My early years were spent in those places. Never bored or at a loss for what to do, nothing seemed impossible. I devoured Greek mythology, could name every constellation in the night sky. There were forts to build, tunnels to dig, hollow logs to explore. I wasn’t afraid of trolls or goblins, I knew how to avoid their tricks. Fairies danced for me every evening, certain it was just a matter of time until they invited me for tea.
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animals, certain age, difficult decisions, dogs, Empress Eugenie, Fred Astaire, happy dogs, honesty, imperial, losing a beloved pet, Moving, Pets, puppy mill, rescued animals, royal, Yorkshire Terriers
This is Fred, my male Yorkshire Terrier. He’s named after Fred Astaire because when he’s happy, he dances on his hind legs…spinning in circles and waving his paws in a double high five of pure doggie joy. I rescued him from a puppy mill in Kansas and, with love, have nurtured him into the happy little guy he is today. He still has a few residual hangups from his early life–afraid of the hose (I think he was probably hosed down along with his cage) and any quick movement that he interprets as a threat (he is terrified of the fly-swatter).
I am reluctantly looking for a new home for him. My new apartment complex really wants residents to have only one pet, and the apartment is much smaller than the one here in Happy Hollow. Since he follows me around and is usually underfoot, anyway, I must accept the fact that I’d be tripping over him even more often than I do here. I suffer from vertigo and lose my balance much too easily. I can’t afford to fall.
The decision to let him go has been one of the hardest things I’ve had to do in a long life full of difficult decisions. It’s the right thing for both of us. Fred deserves a home where he can run and play, not be cooped up in a tiny apartment. He deserves to have a family, preferably with kids, who will love him and give him lots of attention. Living with me, he has to surrender to the whims of Emily who snarls him into submission more often than not. He deserves to have a home where he is the alpha dog.
My female Yorkie, Emily (mis-named when she was just a puppy–before her imperial personality raised its royal head*), is quite happy to snooze on a pillow all day and will quickly adjust to a smaller space. As long as she has her royal cushion she’ll be content.
With all this going on, I’m ambivalent about moving at all. However, I feel it’s necessary. I need all the accommodations for disabilities that the new apartment has…that aren’t here in my unit in Happy Hollow. I’ll need them even more as I get older. Now is the right time for me to make this move voluntarily. I know it on a practical level, but I’m fighting it on an emotional level. Moving on, for me, has become bittersweet.
So….. I’m looking for a good home for Fred.
IMHO, our pets are such a part of our day-to-day lives, that losing one, even to a good home, is similar to losing a treasured family member.** To someone who loves his/her pet, it is one of the biggest life-changes that a person can experience…right up there with losing a job and divorce.
What would you do? What would you decide? What do you think? Let me know in the comments.
*If I’d known she would become the Oh-So-Royal Empress she is today, I’d have named her Eugenie! I call her my Yorkshire Terrier-ist.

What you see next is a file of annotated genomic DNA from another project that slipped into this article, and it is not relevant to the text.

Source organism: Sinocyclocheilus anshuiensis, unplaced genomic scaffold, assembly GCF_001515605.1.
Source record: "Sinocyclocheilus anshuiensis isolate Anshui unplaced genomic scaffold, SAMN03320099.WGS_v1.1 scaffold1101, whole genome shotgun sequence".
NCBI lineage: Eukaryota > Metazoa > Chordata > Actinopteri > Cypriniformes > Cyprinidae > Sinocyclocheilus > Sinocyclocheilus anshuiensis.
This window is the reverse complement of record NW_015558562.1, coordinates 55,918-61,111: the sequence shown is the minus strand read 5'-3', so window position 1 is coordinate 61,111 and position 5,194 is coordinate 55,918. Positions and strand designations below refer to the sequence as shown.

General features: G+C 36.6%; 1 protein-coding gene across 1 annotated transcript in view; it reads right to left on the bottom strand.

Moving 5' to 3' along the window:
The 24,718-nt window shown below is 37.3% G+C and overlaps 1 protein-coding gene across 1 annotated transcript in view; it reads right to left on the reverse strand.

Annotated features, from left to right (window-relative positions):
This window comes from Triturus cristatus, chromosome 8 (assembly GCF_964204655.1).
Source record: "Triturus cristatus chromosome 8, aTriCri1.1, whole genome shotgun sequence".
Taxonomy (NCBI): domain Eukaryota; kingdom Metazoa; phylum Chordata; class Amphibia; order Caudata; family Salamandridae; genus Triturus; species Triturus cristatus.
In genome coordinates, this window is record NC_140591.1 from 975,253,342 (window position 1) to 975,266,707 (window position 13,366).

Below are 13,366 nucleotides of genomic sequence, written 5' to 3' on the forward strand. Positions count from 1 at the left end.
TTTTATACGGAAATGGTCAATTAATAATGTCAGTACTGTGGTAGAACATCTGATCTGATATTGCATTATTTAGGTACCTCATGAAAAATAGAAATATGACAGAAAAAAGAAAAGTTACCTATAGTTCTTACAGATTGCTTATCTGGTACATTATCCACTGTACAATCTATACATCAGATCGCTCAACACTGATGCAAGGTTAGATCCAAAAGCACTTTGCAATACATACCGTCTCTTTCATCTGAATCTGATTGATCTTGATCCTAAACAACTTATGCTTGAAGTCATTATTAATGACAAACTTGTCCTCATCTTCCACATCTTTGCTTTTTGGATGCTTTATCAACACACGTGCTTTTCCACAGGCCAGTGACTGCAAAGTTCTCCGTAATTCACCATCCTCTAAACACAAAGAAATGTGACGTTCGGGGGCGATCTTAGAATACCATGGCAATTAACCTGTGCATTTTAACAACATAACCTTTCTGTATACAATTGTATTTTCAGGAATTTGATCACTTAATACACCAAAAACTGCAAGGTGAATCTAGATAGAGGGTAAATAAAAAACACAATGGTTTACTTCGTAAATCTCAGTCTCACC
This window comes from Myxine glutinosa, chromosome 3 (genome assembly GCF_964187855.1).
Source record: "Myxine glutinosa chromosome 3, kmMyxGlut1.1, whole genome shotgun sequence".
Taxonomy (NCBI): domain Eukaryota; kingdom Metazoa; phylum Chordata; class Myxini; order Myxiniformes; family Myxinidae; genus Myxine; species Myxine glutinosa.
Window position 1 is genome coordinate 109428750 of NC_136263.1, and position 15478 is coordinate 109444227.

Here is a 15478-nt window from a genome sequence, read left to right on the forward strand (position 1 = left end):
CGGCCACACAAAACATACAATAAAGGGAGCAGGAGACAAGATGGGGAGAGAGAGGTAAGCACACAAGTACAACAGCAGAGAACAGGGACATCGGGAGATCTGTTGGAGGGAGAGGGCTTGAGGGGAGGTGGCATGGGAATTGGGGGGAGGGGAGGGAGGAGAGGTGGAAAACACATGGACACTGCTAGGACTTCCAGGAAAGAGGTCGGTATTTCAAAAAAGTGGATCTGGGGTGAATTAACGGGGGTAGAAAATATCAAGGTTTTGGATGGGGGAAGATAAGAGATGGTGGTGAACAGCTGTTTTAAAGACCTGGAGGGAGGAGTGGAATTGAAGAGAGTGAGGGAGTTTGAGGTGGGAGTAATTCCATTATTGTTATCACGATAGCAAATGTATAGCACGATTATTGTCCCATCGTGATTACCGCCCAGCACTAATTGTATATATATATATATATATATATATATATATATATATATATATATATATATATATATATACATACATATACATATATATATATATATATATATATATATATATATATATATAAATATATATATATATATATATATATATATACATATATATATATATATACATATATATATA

**I don’t say losing a “child” because I lost my son to suicide and there is simply no comparison.
It’s been a while since I’ve posted here. It’s not that I haven’t had opinions, but more that I’ve had too many. I’ve been feeling overwhelmed with all the current events that beg me to step up on my soapbox. Too many options. Too many opinions. But, I digress…
In a couple of weeks, I’m going to leave Happy Hollow behind and set up housekeeping in a new home. It’s a complex that’s just been completed here in town, a few miles from here. Moving on has taken on a whole new meaning for me. I look forward to having a new address, a new home, new neighbors and new surroundings. What I don’t–most vehemently don’t–look forward to are the multitudes of tasks that I must complete before that can all occur. I’ve been here for six years–three months, five days, seven hours, and 15 minutes. If that sounds like I’ve been counting, it’s because I have. (an opinion I will air at another time under the heading of un-neighborly neighbors and mismanaging property management corporations)
IMHO, moving from one place to another–physically, emotionally, and/or figuratively–is much more than just a change of address. It’s a change in attitude, a change in perspective, a change in life.
What do you think? Please leave a comment and let me know your opinion(s)!
P.S. I apologize if this seems vague and disjointed–I’ll do better next time when I’m not preoccupied with all the minutiae my moving on entails. Suzy
Recently Suzy is Opinionated received an email from a reader who respectfully stated that some of my posts make him uncomfortable and he doesn’t wish to be categorized among them. (referencing all my blogs, not just this one) I didn’t know whether to be flattered or upset. In the end, I decided that I could be both and not consider them oxymoronic .
The final sentence on Suzy is Opinionated posts asks my readers to comment and share their opinions. I want to encourage “…people to think about what they think.” Thus, his comments made me very happy, because telling me what he “thinks” about my opinions affirms the main purpose of this blog.
IMHO the First Amendment to the Constitution of the United States of America guarantees us the right to Freedom of Speech. When someone takes time to write to tell me about his opinion, I celebrate his right to do so whether he agrees with me or not.
What do you think? Please let me know in the comments.